Note: This was a RHCE 7 exam objective until June 2016. It is now removed from the curriculum.
When you want to improve the performance or the characteristics of your server, you need to set the kernel runtime parameters.
In order to do this, you’ve got three ways:
- through the /proc filesystem,
- with the sysctl command,
- through the /etc/sysctl.conf file.
The /proc Filesystem
To get the value of a kernel runtime parameter (here /proc/sys/net/ipv4/ip_forward used for allowing a host to act as an router), type:
# cat /proc/sys/net/ipv4/ip_forward
To set the value of the same parameter, type:
# echo 1 > /proc/sys/net/ipv4/ip_forward
Note: 1 is used for On and 0 for off.
This change is instantaneously active but doesn’t persist a reboot. You have to write it into the /etc/rc.d/rc.local file to get it re-applied at each boot. See below for a better solution.
The sysctl Command
With the sysctl command, you can get all the available kernel runtime parameters with their current value.
# sysctl -a | grep vm.swappiness vm.swappiness = 30
But you can also set a kernel runtime parameter with the -w option.
# sysctl -w vm.swappiness=20 vm.swappiness = 20
Still like the previous method, this change is instantaneously active but doesn’t persist a reboot. You have to write it into the /etc/rc.d/rc.local file to get it re-applied at each boot. See below for a better solution.
The /etc/sysctl.conf File
To permanently store kernel runtime parameters, you need to write them into the /etc/sysctl.conf file.
For example, edit the /etc/sysctl.conf file and paste the following line:
# allow IPv4 forwarding net.ipv4.ip_forward = 1
Caution: Comments are only allowed on a separate line and not at the end of a line!
Note: It is not a coincidence if the net.ipv4.ip_forward kernel runtime parameter name matches the /proc/sys/net/ipv4/ip_forward path name.
Note: There is also a directory called /etc/sysctl.d. You can create files with .conf extension inside that will be read at boot.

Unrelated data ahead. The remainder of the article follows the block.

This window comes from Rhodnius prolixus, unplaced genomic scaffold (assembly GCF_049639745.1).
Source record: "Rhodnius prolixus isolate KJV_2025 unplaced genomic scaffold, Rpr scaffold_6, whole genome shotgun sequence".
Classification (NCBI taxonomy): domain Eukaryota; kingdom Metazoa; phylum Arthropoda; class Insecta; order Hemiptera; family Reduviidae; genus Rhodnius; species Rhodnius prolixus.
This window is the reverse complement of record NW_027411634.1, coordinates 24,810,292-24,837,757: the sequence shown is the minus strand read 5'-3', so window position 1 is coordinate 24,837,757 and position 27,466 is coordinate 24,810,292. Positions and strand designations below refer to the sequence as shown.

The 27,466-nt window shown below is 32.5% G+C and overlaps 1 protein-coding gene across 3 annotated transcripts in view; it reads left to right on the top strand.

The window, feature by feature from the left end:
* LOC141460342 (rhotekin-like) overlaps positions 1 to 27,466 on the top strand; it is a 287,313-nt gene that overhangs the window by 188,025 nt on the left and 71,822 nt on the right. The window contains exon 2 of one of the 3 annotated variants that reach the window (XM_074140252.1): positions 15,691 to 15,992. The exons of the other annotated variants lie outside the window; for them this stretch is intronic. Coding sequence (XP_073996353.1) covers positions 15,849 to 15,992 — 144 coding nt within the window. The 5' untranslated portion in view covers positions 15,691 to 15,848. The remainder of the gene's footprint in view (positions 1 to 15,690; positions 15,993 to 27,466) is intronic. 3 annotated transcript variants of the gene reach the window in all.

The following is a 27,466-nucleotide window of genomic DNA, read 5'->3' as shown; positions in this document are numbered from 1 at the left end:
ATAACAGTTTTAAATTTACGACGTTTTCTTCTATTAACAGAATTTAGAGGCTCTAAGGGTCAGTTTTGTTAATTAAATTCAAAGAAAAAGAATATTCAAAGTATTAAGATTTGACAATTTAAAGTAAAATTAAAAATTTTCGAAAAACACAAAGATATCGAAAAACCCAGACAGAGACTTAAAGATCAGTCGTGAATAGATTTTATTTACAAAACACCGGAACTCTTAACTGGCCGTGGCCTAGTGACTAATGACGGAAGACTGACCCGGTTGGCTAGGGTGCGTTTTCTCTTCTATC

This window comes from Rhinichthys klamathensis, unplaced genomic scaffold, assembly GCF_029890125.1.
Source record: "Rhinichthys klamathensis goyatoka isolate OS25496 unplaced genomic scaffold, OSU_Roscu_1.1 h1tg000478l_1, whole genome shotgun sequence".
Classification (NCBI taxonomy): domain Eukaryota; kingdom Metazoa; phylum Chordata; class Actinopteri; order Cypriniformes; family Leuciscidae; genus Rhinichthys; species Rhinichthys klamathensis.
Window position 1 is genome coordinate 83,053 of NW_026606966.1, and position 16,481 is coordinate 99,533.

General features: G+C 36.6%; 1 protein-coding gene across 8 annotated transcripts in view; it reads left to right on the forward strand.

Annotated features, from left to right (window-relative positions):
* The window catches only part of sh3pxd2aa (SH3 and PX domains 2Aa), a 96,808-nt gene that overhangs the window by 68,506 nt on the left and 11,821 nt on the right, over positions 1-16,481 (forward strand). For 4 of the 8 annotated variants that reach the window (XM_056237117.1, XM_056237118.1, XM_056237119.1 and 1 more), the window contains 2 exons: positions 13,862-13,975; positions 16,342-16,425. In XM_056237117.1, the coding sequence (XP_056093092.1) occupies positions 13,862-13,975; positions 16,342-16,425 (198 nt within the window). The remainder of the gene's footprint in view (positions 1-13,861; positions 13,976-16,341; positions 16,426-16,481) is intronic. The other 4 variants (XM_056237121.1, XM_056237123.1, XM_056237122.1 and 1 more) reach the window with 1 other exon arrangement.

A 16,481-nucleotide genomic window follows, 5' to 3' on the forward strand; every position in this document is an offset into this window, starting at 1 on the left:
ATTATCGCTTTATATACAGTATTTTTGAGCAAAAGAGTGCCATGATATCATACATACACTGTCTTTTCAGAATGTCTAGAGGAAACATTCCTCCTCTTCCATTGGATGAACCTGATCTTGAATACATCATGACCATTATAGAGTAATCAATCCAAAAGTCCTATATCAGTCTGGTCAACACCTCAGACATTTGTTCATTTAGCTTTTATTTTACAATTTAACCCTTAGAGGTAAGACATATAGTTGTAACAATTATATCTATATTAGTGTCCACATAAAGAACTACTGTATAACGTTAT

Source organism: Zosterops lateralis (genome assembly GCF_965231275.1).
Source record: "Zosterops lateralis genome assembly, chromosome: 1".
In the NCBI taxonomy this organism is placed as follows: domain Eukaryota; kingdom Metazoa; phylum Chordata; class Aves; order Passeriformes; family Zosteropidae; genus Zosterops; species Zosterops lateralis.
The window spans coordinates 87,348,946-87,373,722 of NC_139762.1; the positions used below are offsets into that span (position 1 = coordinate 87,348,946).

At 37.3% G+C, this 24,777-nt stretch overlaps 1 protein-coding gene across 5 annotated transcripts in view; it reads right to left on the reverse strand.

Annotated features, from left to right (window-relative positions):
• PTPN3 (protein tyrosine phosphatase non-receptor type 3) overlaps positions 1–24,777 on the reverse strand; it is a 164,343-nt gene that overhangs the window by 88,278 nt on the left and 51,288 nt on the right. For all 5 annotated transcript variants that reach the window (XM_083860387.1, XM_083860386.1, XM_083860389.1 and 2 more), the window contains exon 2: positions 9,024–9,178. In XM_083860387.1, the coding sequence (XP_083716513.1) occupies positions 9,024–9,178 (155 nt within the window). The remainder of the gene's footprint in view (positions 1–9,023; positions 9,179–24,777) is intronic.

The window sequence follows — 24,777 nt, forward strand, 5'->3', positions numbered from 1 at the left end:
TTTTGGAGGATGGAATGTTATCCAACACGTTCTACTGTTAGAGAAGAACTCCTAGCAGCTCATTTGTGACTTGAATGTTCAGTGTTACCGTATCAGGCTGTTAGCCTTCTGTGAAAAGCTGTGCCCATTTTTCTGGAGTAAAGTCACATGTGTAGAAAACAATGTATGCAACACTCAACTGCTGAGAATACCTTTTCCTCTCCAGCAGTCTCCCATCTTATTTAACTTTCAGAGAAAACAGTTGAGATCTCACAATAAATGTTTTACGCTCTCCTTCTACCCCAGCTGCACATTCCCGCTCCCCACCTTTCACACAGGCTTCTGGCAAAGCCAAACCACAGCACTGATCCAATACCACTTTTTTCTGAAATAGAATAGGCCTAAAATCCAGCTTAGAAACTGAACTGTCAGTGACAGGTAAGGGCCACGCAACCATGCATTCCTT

Then, you need to apply the change:
# sysctl -p
Caution: Only changes in the /etc/sysctl.conf file will be applied. If you created some files in the /etc/sysctl.d directory, you will need either to type sysctl -p /etc/sysctl.d/file.conf (if file.conf is the file where kernel runtime parameters are stored) or sysctl –system to get the associated changes applied.
Many kernel runtime parameters can be set this way. Here are only a few examples:
# don't respond to a ping net.ipv4.icmp_echo_ignore_all = 1 # don't respond to a ping to the broadcast address net.ipv4.icmp_echo_ignore_broadcasts = 1 # disable IPv6 for all network interfaces net.ipv6.conf.all.disable_ipv6 = 1
Note: As seen before, the sysctl -a command gets all the kernel runtime parameters with their current value. By redirecting the output to a file, this is also a good way to back up your configuration before any change.
Default kernel runtime configuration is located in the /usr/lib/sysctl.d directory.
To know the order the files are read and apply the various settings, type: # sysctl –system.
Caution: Kernel runtime parameters set in the /etc/sysctl.conf file can be overrided by the application of a tuned profile (see this example).
Suse provides an interesting SLES 11/12 OS Tuning & Optimization Guide.
Fedora documentation‘s got a page about Suggested /etc/sysctl.conf config.
Kernel.org also provides documentation about sysctl configuration.
O’Reilly offers free videos about the proc filesystem (5min/2016), Modifying the /proc filesystem (4min/2016) and the sysctl command (4min/2016).